I think it’s safe to say that as exciting and invigorating as the elections can be we’re all glad they’re over. I can finally watch Youtube without feeling guilty about everything I’ve ever done or apparently will ever do. Politics are personal and emotions are messy. I love the diplomatic nature of this country but, the last thing I want to talk about on my 5:30am bus ride is how my life is doomed if I vote one way or the other. I began thinking about how personal the elections really are and remembered that an overwhelming majority of my students are living through an election which directly impacts them yet they have no say so in. So today we held an open forum about the pros, cons, and forgotten emotions of a presidential election. These are thir stories.

  1. Obama’s voice makes me feel safe about who and where I am.
  2. That 64 passed and I bet Wiz is gone build a mansion right next to me!
  3. I’m just not ready to go [back to Mexico] yet. I like it here.
  4. Mittens should hit (listen to) that Drake. He always help me through my feelings.
  5. Don’t we all die in 2012?
  6. If losing feels anything like being dumped I’m Romney for life.
  7. Romney ain’t got no job now. Sucka.
  8. What happened to all the other people that ran for president? Who’s going to help them?
  9. I still don’t think the elections matter.
  10. I bet Romney supports Crocs.
  11. Birth control needs to be taken away so guys know the meaning of sex and actually care about maybe getting someone pregnant
  12. Do we ever all win?
  13. Mitt rhymes with shit. — on the back this student wrote ‘please don’t take away points for cursing.’
  14. I don’t think Romney was the best [candidate] but, I do think black people need to stop relying on welfare.
  15. I wonder if the Black Eyed Peas are gonna write a song about this.
Tagged , , , ,

I can honestly say  that I’ve never wondered if my job (and what I do) matters. And, I that’s saying a lot.

Let me tell you the story in the form of a dream

The company I work for prides itself on producing  citizens committed to change, people who are willing to fight for the forgotten at any cost. We work ridiculous hours  in some fairly high stakes environments, most of us because we want to contribute to a cause bigger than ourselves. They call us young heroes.  I, who never considered herself  uniquely special, got to thinking but why me? What makes me a hero?

My theory is: there are nearly seven billion people on this planet. Each one unique, different. What are the chances of that? And why? Is it simply biology, physiology that determines this diversity? A collection of thoughts, memories, experiences that carve out our own special place? Are powers given or developed? Or is it something more than this? Perhaps there’s a master plan that drives the randomness of creation, something unknowable that dwells in the soul, and presents each one of us with a unique set of challenges, that will help us discover who we really are. And I wish I could end this by saying that I figured it out and have a solid understanding of heroes and villains but, I don’t.  All I know is that heroes come from someplace. They are not born; they are created.

Tagged , ,

You held your head like a hero on a history book page; It was the end of a decade but the start of an age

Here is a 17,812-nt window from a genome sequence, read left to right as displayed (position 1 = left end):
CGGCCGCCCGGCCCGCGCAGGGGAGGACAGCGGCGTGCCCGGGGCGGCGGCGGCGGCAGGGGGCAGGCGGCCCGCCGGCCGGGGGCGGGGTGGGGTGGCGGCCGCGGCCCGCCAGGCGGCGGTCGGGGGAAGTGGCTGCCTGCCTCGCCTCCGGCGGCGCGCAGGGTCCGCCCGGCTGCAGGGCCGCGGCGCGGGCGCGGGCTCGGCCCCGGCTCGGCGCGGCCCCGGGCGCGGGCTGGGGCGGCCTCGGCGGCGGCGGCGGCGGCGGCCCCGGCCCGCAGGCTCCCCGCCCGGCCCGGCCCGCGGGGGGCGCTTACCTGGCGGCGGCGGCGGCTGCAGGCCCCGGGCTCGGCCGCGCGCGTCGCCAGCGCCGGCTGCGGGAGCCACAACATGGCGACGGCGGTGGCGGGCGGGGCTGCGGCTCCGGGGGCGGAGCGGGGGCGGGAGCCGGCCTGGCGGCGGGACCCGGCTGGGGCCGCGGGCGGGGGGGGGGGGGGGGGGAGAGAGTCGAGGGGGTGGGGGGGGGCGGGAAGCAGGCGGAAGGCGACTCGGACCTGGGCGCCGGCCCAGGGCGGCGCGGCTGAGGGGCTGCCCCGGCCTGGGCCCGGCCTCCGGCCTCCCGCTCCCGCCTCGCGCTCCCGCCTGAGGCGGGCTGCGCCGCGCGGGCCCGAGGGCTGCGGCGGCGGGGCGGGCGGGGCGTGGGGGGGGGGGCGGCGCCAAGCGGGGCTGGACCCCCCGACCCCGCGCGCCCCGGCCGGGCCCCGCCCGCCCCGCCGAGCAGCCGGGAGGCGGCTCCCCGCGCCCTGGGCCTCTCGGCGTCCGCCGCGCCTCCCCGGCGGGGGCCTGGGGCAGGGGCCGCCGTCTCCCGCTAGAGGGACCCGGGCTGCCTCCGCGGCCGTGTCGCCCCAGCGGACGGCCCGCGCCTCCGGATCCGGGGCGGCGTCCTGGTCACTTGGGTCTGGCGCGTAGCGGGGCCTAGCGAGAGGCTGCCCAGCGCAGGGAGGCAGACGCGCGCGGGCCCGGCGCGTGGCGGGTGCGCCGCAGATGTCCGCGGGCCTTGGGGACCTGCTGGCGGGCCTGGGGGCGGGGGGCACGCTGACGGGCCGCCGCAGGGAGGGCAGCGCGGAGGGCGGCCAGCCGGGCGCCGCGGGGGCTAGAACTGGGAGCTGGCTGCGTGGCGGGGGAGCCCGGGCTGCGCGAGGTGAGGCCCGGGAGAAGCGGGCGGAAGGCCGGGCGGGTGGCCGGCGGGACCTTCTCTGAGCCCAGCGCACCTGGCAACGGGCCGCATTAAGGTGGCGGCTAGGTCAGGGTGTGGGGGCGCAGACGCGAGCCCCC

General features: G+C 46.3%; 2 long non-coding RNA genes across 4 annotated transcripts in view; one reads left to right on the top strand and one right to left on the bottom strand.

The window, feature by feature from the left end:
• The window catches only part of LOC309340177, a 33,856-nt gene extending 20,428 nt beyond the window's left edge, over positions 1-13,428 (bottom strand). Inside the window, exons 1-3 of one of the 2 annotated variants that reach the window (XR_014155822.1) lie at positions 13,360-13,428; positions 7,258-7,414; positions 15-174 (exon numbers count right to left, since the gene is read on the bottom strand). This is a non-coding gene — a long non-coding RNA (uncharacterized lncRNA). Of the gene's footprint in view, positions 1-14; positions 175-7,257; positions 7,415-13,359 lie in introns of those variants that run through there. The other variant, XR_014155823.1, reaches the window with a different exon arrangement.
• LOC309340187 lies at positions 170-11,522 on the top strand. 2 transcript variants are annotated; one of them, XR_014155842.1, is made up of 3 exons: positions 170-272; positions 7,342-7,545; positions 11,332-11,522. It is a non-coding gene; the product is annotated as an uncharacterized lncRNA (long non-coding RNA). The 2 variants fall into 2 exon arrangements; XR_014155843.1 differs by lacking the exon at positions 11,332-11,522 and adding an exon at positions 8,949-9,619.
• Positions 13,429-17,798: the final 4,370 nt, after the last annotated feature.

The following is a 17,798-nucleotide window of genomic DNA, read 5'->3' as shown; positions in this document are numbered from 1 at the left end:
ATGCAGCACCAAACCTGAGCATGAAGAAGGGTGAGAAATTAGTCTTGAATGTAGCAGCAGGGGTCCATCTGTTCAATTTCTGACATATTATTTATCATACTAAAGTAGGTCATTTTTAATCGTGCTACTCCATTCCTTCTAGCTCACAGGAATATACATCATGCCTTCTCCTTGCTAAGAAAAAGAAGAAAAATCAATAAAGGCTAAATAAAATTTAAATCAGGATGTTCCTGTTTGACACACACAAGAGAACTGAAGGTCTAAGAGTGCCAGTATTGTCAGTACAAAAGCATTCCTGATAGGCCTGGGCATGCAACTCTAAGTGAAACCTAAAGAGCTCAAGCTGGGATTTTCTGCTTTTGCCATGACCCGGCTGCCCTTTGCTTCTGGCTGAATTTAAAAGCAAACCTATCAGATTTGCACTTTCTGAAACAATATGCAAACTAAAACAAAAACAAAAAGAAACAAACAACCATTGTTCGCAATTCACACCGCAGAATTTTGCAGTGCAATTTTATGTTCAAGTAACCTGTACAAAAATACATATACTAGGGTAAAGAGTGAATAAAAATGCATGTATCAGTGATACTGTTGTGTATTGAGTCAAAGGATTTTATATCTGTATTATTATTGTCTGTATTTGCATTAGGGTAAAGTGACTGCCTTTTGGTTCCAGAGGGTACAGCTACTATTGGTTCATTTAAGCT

After last nights lively Presidential Debate— which oh so mercifully took place less than 5 miles from my condo– I sat down to construct what I imagined to be one of the best lesson plans of the semester. It was a lesson in comparing  Presidential Debates and freestyle rap battles.  I thought it was a winner. I  stepped into my US history class* with Donkey/Elephant animal crackers for prizes in one hand and entry tickets in the other. Entry tickets are simple prompts that are used to “set the stage” for the days activities. Today’s read, “List one lesson you gained from last night’s Presidential Debate.”

Example:

Because I work in urban education I anticipated that some students wouldn’t have access to the debate and thus planned to show a clip in class. What I did not plan on was the entire class with the exception of 2 students to have both watched and took notes on the debate. In fact, the students ended up having so much to say I decided to scratch my original idea and instead have an open forum to discuss the happenings of the 2012 Presidential Debate.

After mock opening arguments from both parties a sole student from the back said he’d like to represent a third party on behalf of Michelle Bachman. Intrigued by the request and entertained by the notion I set up a third group. So I moved to the head of the class, taking the place of Lehr and prepared to take my own notes. At the end of class I collected the entry tickets and haven’t stopped laughing since.

Below are the top 8 comments (in no particular order):

  1. Obama is sexy as hell. Vote 4 Obama.
  2. The debate kind of scared me once I realized it was like high school but with suits.
  3. I wonder who lines up Obama’s edges. He get paid a lot?
  4. Muthafuqa ain’t gone take my Elmo’s World!
  5. Romney sounds like Buzzlightyear
  6. If we do vote Obama, if we don’t vote Obama don’t matter ’cause our generations screwed anyways. (on the back this student wrote: “It’s not his fault though.”)
  7. I wonder how people would vote if they were both black.
  8. The illumanti runs this.

 

*=Clarification: Although I am not an teacher I have the good fortune of serving in 3 history classes in 2 different schools. I often borrow and combine ideas between the two schools hence the blended lesson plans.

Tagged , , ,